What if its not about your opinions but your choices? What if the Final Judgement before God is about how you lived your life, not what religious opinions you espoused — or even what religious experiences you had? What if our actions are more important than our words? What if what God really wants are people — and a community of People — of compassion and patience and peace? What if the most important expression of our faith is not a Doctrinal Statement signed but a life will lived, under the Lordship of Christ? What if the real evidence of faith is “love, joy, peace, patience, kindness, generosity, faithfulness, gentleness, and self-control” (Galatians 5:22, 23)? What if God wants us to be making this world a better place — and we’ve spent our days hiding in our churches?
What if the real scandal of Christianity is the huge gap that lies between our Biblical and theological knowledge and the actual lives that we lead from day to day? (more…)
“We must not rely too much upon ourselves, for grace and understanding are often lacking in us. We have but little inborn light, and this we quickly lose through negligence. Often we are not aware that we are so blind in heart. Meanwhile we do wrong, and then do worse in excusing it. At times we are moved by passion, and we think it zeal. We take others to task for small mistakes, and overlook greater ones in ourselves. We are quick enough to feel and brood over the things we suffer from others, but we think nothing of how much others suffer from us. If a man would weigh his own deeds fully and rightly, he would find little cause to pass severe judgment on others.
“The interior man puts the care of himself before all other concerns, and he who attends to himself carefully does not find it hard to hold his tongue about others. You will never be devout of heart unless you are thus silent about the affairs of others and pay particular attention to yourself. If you attend wholly to God and yourself, you will be little disturbed by what you see about you.”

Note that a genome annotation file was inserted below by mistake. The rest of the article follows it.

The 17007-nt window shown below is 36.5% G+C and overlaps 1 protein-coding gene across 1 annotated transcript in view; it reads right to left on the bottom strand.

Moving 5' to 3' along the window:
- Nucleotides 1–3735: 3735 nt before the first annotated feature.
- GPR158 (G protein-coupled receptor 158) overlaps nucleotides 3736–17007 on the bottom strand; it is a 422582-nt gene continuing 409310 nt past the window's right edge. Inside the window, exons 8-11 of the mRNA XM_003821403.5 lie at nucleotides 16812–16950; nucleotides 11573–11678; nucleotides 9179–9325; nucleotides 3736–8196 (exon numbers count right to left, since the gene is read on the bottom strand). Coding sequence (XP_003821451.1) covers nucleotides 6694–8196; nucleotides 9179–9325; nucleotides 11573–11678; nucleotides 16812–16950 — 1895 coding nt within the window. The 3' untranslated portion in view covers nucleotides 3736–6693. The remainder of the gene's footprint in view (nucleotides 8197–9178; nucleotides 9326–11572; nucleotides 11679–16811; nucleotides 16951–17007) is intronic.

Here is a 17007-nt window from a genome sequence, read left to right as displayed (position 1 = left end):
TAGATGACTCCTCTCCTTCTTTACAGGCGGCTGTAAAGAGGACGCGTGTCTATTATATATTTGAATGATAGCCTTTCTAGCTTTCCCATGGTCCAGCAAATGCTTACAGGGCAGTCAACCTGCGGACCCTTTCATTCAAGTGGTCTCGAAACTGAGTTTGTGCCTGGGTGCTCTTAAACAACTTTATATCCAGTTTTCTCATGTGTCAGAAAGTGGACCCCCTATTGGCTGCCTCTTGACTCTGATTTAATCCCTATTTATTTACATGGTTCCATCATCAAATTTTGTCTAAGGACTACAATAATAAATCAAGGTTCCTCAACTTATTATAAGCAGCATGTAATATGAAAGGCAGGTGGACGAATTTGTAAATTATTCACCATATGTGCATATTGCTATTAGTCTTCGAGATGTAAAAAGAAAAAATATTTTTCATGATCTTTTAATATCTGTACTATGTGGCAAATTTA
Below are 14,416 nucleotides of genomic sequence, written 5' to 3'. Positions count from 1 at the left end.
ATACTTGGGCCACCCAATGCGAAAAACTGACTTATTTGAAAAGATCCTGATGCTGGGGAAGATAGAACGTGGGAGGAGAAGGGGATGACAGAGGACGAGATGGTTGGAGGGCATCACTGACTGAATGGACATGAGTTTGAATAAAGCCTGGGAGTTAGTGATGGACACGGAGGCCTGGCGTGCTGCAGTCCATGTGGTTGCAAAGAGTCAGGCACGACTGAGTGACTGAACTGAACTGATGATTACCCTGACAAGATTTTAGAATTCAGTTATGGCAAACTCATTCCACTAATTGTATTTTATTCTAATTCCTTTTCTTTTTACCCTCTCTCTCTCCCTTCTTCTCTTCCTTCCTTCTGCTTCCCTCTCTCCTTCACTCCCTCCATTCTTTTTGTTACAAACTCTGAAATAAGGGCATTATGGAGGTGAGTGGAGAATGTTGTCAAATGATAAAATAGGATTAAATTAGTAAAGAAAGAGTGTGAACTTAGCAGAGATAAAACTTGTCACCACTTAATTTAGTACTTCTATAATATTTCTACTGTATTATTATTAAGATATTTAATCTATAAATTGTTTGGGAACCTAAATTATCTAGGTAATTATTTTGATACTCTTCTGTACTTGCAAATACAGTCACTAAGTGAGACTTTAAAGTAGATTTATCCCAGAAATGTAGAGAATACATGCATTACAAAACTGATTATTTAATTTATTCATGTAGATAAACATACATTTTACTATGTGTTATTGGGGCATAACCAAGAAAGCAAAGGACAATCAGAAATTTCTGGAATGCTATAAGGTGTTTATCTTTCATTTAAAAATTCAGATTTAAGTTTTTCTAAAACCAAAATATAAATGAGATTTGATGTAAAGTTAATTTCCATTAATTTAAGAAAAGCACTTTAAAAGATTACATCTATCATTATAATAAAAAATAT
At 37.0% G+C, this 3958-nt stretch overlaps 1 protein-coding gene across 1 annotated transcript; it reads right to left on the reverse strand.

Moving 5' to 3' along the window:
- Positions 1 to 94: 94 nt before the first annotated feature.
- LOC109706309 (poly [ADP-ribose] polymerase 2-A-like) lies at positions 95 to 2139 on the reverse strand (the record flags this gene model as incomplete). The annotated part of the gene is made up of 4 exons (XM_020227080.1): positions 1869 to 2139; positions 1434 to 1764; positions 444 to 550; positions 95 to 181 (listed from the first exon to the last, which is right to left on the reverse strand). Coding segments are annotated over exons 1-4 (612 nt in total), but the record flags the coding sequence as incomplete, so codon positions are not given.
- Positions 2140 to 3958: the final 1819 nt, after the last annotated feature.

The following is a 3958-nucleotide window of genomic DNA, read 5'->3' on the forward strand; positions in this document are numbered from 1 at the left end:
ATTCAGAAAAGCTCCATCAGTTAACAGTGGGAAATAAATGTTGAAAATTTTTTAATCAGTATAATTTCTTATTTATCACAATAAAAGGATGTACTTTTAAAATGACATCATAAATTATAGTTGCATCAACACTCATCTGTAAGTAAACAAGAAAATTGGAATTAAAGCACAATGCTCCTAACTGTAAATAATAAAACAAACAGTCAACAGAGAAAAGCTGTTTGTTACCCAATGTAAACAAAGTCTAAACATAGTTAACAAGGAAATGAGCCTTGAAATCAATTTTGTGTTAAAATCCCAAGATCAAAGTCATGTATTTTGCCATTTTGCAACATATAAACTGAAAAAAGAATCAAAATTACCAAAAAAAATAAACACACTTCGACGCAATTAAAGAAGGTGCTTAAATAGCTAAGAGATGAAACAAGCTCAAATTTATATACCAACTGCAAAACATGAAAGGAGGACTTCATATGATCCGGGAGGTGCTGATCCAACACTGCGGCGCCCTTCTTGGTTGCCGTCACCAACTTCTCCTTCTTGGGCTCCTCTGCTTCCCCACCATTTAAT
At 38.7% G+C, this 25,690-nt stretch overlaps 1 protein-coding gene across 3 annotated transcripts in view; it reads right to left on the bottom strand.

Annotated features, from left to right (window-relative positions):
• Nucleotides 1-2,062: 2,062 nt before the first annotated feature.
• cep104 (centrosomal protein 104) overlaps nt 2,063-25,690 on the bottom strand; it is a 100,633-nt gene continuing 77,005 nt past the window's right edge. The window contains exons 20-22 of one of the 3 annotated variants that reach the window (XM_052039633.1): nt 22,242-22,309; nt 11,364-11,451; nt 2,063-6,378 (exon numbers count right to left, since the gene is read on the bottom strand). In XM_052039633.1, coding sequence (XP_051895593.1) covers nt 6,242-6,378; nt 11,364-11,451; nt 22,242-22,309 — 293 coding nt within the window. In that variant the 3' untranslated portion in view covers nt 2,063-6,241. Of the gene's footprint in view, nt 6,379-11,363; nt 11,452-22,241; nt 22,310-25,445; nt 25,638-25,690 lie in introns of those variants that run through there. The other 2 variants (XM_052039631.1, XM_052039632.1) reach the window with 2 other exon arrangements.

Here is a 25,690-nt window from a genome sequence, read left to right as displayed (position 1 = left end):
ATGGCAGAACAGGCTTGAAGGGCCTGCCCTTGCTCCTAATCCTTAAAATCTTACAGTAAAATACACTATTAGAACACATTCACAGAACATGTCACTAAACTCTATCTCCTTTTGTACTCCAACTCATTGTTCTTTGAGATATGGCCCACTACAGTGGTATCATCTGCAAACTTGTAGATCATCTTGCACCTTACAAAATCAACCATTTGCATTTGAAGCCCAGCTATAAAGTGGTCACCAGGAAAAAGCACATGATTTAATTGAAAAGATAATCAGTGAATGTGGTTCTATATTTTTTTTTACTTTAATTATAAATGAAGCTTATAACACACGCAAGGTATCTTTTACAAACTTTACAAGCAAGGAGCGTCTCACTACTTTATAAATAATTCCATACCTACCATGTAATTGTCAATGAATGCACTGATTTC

— Thomas à Kempis, The Imitation of Christ Book 2, Chapter 5.
Be thou to me a strong tower of defense,
a comforter in tribulation
a deliverer in distress,
a very present help in trouble,
and a guide to heaven
through the many temptations and dangers of this life.
The original Methodist revival was a movement intended to produce “real Christians,” that is, Christians who would actually live out the faith they professed. In my opinion: we are in desperate need of such a thing today.
In the Methodist revival, the means used to achieve this goal were:
- a message of experienced religion & holiness which drew heavily from the Bible,
- large praise and preaching gatherings (the Societies),
- small accountability groups (the classes, bands & select societies),
- works of service and mercy (generally: addressing the needs of the poor or imprisoned).
This was not intended to produce “Church Growth” or some such thing, it was intended to produce Christians who visibly and noticeably loved God with all their heart, mind, soul and strength and their neighbors as themselves.
What can be learned by this evangelistic & discipleship strategy for our day? (more…)
“Bear the Cross cheerfully and it will bear you.”
— Thomas à Kempis, The Imitation of Christ, pt. 2, ch. 12.
“Love feels no burden, regards not labors, strives toward more than it attains, argues not of impossibility, since it believes that it may and can do all things. Therefore it avails for all things, and fulfills and accomplishes much where one not a lover falls and lies helpless.”
— Thomas à Kempis, The Imitation of Christ, pt. 3, ch. 6.
“It is much safer to obey, than to govern.”
— Thomas à Kempis, The Imitation of Christ, pt. 1, ch. 9.
“An humble knowledge of thyself is a surer way to God than a deep search after learning.”
— Thomas à Kempis, The Imitation of Christ, pt. 1, ch. 3.
No man appears in safety before the public eye unless he first relishes obscurity. No man is safe in speaking unless he loves to be silent. No man rules safely unless he is willing to be ruled. No man commands safely unless he has learned well how to obey. No man rejoices safely unless he has within him the testimony of a good conscience.
— Thomas á Kempis, The Imitation of Christ Book 1, Chapter 20.